If Adam Rapp were to compose a suicide note, he may as well point to his script for Red Light Winter and call it a day. A stark and deeply tragic play bloated with his own dark neuroses, Red Light Winter explores the very human need to matter to someone else. Masquerading under the premise of a seedy love triangle that stretches from the red light district of Amsterdam to the East Village in New York City, Rapp's solemn exploration of friendship and unrequited love is a disturbing odyssey into our own ideas of how we blur the boundaries between kindness and cruelty.
Matt (Jason Fleitz) and Davis (William Peden) have been close chums since freshman year at Brown University. Never mind that the two are worlds apart in compassion and pathos -- Matt being the socially awkward playwright and Davis the handsome and gregarious life of the party -- they are each other's best friend. As they enter their thirties and Davis prepares for his impending wedding, they tour Europe for one last ode to their fleeting youth, renting a tiny room in an Amsterdam hostel. They're such good buds that Davis has hired a prostitute from one of the street windows to cheer up his roommate, ailing from a recent intestinal virus.
Bed buds: Aquino and Fleitz
(Photo by Scott Suchman)
It's obvious from the play's opening scene that Matt isn't a happy traveler. In fact, he's ready to take drastic measures until Davis pops in and interrupts the grim proceedings. His arrival is both a blessing and a curse, as Rapp soon divulges the thin line between savior and tormenter. Davis bestows his ''gift'' upon Matt, a pretty young Parisian who aspires to sing like Nina Simone. It isn't long before Christina (Regina Aquino) reveals that she has fallen for Davis, obsessing over the ''dickish and macho'' kind of asshole who puts ketchup in your milk carton when you're not around. And so Matt obsesses over Christina, a doe-eyed waif who isn't exactly na´ve -- or innocent.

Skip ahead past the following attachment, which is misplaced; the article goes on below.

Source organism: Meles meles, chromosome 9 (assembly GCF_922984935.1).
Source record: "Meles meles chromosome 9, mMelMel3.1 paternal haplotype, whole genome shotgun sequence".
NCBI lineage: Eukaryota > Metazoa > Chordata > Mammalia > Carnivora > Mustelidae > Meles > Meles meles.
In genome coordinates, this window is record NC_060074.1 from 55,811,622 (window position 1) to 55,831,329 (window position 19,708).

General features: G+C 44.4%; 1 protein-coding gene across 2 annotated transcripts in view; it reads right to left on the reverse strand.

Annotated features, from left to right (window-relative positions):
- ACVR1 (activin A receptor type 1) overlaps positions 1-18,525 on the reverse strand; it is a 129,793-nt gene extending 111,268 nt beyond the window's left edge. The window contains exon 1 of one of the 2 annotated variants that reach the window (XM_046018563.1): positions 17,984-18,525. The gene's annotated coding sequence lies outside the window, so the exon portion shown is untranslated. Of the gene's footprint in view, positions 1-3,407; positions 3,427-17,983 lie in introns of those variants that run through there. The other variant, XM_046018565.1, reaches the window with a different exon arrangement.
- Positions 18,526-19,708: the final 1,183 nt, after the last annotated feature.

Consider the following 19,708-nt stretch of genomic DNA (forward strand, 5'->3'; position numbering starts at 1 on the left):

Rapp asks, what is the difference between want and need, right and wrong when you love someone? And when do you stop forgiving those who hurt you over and over again? They're exactly the kinds of brooding questions we've come to expect from Rapp, who recently received a Pulitzer Prize nomination for his semi-autobiographical work. With his white hot, explicit writing and painfully acute awareness of how fragile the spirit can be, Rapp provides a perfect platform for the kind of gritty, unapologetic theatre that Studio is renowned for. And with Joy Zinoman at the helm of Red Light Winter, all of Rapp's awkward and lusty sexual encounters feel devastatingly realistic.
Zinoman directs with her signature style and nuance, beginning the evening with Fleitz pacing on stage pre-curtain. Her actors investigate all of the possibilities hidden in Rapp's rapid-fire dialogue, including squeamish sight gags and rich, lingering glances. Fleitz, who has been with the production since its Chicago premiere (under Rapp's direction), has mastered the body politics of a man who lives in a permanent state of lonely misery. His is a precise, crushing performance that is contrasted by Peden's obnoxious Davis, a despicable, loathsome antagonist with a slight glimmer of humanity that renders his interpretation unsettling and, alas, believable. Aquino is a livewire of contradictions, both ordinary and extraordinary, exotic and commonplace, and her desperation is as palpable as Fleitz's heartbreaking vulnerability.
Ultimately all three of Rapp's characters are two-dimensional people longing to connect with each other, a recurring theme that Rapp first presented in Nocturne. The evening ends as it begins, with no profound revelations, no optimistic resolution, no personal transformation. It's a cold and hollow message that flickers off and on, like cheap red neon beckoning men to believe that sex is an acceptable substitute for love.